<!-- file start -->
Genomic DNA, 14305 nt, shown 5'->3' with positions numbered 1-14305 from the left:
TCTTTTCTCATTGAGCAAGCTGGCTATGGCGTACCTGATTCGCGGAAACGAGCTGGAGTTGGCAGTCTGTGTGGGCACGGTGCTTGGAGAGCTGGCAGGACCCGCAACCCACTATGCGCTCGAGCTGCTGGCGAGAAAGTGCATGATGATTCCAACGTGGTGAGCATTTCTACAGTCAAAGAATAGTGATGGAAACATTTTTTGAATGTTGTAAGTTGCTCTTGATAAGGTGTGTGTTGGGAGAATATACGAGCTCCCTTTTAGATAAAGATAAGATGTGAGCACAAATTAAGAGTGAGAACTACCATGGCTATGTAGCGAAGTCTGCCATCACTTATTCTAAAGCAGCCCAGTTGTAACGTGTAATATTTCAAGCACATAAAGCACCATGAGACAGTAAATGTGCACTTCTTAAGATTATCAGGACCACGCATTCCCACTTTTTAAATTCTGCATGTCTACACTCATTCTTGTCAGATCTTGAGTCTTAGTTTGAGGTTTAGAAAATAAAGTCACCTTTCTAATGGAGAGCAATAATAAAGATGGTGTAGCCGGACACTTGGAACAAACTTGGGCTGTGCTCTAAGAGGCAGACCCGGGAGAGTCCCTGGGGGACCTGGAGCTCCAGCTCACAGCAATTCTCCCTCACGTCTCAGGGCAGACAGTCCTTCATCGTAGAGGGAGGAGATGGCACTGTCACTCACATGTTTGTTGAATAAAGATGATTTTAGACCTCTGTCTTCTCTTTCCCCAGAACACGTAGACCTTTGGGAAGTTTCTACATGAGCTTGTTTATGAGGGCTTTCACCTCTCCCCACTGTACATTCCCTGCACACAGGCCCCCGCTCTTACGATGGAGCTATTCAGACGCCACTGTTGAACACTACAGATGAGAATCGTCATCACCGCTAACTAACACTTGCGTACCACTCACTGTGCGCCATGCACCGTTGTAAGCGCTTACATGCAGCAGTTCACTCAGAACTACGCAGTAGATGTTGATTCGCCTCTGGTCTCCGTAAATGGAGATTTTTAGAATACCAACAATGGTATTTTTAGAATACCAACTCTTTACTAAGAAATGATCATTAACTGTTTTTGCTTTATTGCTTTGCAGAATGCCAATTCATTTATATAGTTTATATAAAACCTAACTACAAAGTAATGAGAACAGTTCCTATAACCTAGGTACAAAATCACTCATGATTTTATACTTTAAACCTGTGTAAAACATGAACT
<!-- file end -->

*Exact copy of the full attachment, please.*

Genomic DNA, 14305 nt, shown 5'->3' with positions numbered 1-14305 from the left:
TCTTTTCTCATTGAGCAAGCTGGCTATGGCGTACCTGATTCGCGGAAACGAGCTGGAGTTGGCAGTCTGTGTGGGCACGGTGCTTGGAGAGCTGGCAGGACCCGCAACCCACTATGCGCTCGAGCTGCTGGCGAGAAAGTGCATGATGATTCCAACGTGGTGAGCATTTCTACAGTCAAAGAATAGTGATGGAAACATTTTTTGAATGTTGTAAGTTGCTCTTGATAAGGTGTGTGTTGGGAGAATATACGAGCTCCCTTTTAGATAAAGATAAGATGTGAGCACAAATTAAGAGTGAGAACTACCATGGCTATGTAGCGAAGTCTGCCATCACTTATTCTAAAGCAGCCCAGTTGTAACGTGTAATATTTCAAGCACATAAAGCACCATGAGACAGTAAATGTGCACTTCTTAAGATTATCAGGACCACGCATTCCCACTTTTTAAATTCTGCATGTCTACACTCATTCTTGTCAGATCTTGAGTCTTAGTTTGAGGTTTAGAAAATAAAGTCACCTTTCTAATGGAGAGCAATAATAAAGATGGTGTAGCCGGACACTTGGAACAAACTTGGGCTGTGCTCTAAGAGGCAGACCCGGGAGAGTCCCTGGGGGACCTGGAGCTCCAGCTCACAGCAATTCTCCCTCACGTCTCAGGGCAGACAGTCCTTCATCGTAGAGGGAGGAGATGGCACTGTCACTCACATGTTTGTTGAATAAAGATGATTTTAGACCTCTGTCTTCTCTTTCCCCAGAACACGTAGACCTTTGGGAAGTTTCTACATGAGCTTGTTTATGAGGGCTTTCACCTCTCCCCACTGTACATTCCCTGCACACAGGCCCCCGCTCTTACGATGGAGCTATTCAGACGCCACTGTTGAACACTACAGATGAGAATCGTCATCACCGCTAACTAACACTTGCGTACCACTCACTGTGCGCCATGCACCGTTGTAAGCGCTTACATGCAGCAGTTCACTCAGAACTACGCAGTAGATGTTGATTCGCCTCTGGTCTCCGTAAATGGAGATTTTTAGAATACCAACAATGGTATTTTTAGAATACCAACTCTTTACTAAGAAATGATCATTAACTGTTTTTGCTTTATTGCTTTGCAGAATGCCAATTCATTTATATAGTTTATATAAAACCTAACTACAAAGTAATGAGAACAGTTCCTATAACCTAGGTACAAAATCACTCATGATTTTATACTTTAAACCTGTGTAAAACATGAACT